It’s a familiar scenario.  You wake up on a Monday morning after a weekend of overeating feeling sick, bloated and disgusted with yourself.  The first thought that crosses your mind is, “That’s it, I can’t do this anymore.  Time to change my ways!  Today I’m going on a diet, and I swear I’ll stick to it this time!

With renewed hope and optimism, you start your day off with a tiny bowl of fruit and pack a lunch with some raw veggies and lean protein. But by 3 or 4 o’clock you’re famished, and the battle begins. “Should I or shouldn’t I?” The vending machine calls to you, and after struggling with the impulse to resist for what seems like an age, you make a mad dash for a bag of chips.  On your way home, you stop for a burger and fries – because who cares, you blew it anyway.

Before going to sleep, you tell yourself that tomorrow is another day, and you’ll start fresh again…


Let Go of the Struggle


If you’ve tried every diet out there, from faddish to more sensible, you know this routine all too well. And you know that it never lasts.  Sometimes you’re “good” for a week, sometimes you don’t make it past breakfast.  And if you actually manage to stick it out long enough to lose a decent amount of weight, somehow it eventually seems to creep back on.

And here’s the sad truth: 95-98% of all diets fail. If your doctor recommended a treatment with that kind of failure rate, would you eagerly rush in?  Somehow, I don’t think so.

It’s so easy to blame yourself for this neverending yo-yo cycle. After all, it’s YOU who didn’t stick to the plan, it’s YOU who gave in to your cravings, and it’s YOU who’s to blame.  But what if that wasn’t true?  What if you didn’t fail your diet, but your DIET failed you?

Diets Don’t Work

A novel idea, isn’t it?  But here are a few reasons why diets don’t work:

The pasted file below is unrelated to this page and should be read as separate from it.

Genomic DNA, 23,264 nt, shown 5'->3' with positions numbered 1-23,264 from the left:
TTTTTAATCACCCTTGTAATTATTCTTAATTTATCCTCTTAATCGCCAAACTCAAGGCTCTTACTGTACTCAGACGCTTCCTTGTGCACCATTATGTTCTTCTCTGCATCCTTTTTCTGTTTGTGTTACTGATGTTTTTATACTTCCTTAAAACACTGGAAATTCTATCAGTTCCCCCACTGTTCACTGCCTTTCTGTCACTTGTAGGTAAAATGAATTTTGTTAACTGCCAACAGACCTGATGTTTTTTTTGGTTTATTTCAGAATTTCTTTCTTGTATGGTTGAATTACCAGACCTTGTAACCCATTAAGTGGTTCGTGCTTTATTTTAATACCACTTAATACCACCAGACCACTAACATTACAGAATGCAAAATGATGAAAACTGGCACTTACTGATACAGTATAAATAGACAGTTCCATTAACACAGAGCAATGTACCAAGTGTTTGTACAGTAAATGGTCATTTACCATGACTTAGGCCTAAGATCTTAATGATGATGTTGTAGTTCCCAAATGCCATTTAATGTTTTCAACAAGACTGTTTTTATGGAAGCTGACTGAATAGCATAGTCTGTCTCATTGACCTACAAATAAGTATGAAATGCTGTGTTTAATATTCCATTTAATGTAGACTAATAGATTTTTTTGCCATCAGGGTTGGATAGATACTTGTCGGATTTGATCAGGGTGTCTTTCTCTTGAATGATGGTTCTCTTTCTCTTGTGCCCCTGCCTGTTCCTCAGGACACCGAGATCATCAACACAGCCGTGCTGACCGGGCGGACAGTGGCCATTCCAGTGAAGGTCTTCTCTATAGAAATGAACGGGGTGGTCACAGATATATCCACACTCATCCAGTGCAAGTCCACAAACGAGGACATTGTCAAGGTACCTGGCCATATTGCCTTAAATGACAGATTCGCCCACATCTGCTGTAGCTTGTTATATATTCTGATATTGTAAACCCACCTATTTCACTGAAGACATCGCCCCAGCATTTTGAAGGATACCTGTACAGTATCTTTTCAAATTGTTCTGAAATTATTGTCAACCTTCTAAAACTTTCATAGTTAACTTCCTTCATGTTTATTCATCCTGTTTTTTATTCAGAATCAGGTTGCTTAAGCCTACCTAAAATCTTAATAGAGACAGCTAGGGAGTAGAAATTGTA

* The reason diets are so appealing is that they make you feel like you’re being proactive.  They give you a bunch of rules to follow with the promise that if you just stick to them, you’ll lose the weight.  But just like any other plan based on optimism and hope alone, the excitement eventually wears off, and so does your motivation.

* The diet mentality is a temporary state of mind, not a way of life.  When you say, “I’m going on a diet,” you’re not trying to make incremental changes.  You’re entering “diet mode,” which is not a sustainable way of living.

* Diets don’t address the causes of weight gain, just the symptoms (the weight itself, and the calories in/calories out balance).  But there are a lot of reasons people overeat that have nothing to do with eating a “sensible diet.” Emotional eating, stress eating, mindless grazing are just a few of the causes of excess weight.

Diets Can Be Harmful to Your Health

If the only problem with diets was that they didn’t work, it might not be so bad.  But research has consistently shown that diets can in fact be hazardous to your health, both physical and mental.

* They turn on “primal hunger.” Diets are essentially a set of rules about what you can and cannot eat, and whenever we feel restricted, our inner “deprivation meter” goes on high alert.  Whether the deprivation is real (in the form of too few calories to sustain you) or perceived (that feeling you get when you aren’t allowed something), it sets off that ravenous feeling of primal hunger that screams, “FEED ME!” This usually results in backlash eating, binging, or otherwise “cheating.” Over the long term, this creates a vicious cycle of guilt, self-loathing and obsessive thinking about food.

* Diets can actually cause you to GAIN weight. One study actually showed that 2/3 of all dieters eventually gained back more weight than they originally lost.  In the author’s words, “dieting is a significant predictor of weight gain.”

* They contribute to the development of eating disorders. Another study showed that preteens who had been on a diet were 12 times more likely than their non-dieting counterparts to develop binge eating problems by the time they were in their late teens.

If I Don’t Diet, How Will I Lose Weight?

With all this evidence against dieting, it would make sense to stop the insanity and find a better way.  And of course it’s important to eat sensibly and exercise.  But an excessive focus on counting calories and restricting yourself is not going to work. So what WILL work?

Looking at the missing ingredient: your relationship with food. In order for your weight to change, so do your thoughts, feelings and actions around food.  And the best way to do that is to develop an intuitive, or mindful approch to eating.  Stay tuned for next month’s article to learn more about this approach and how it can help transform your eating for good.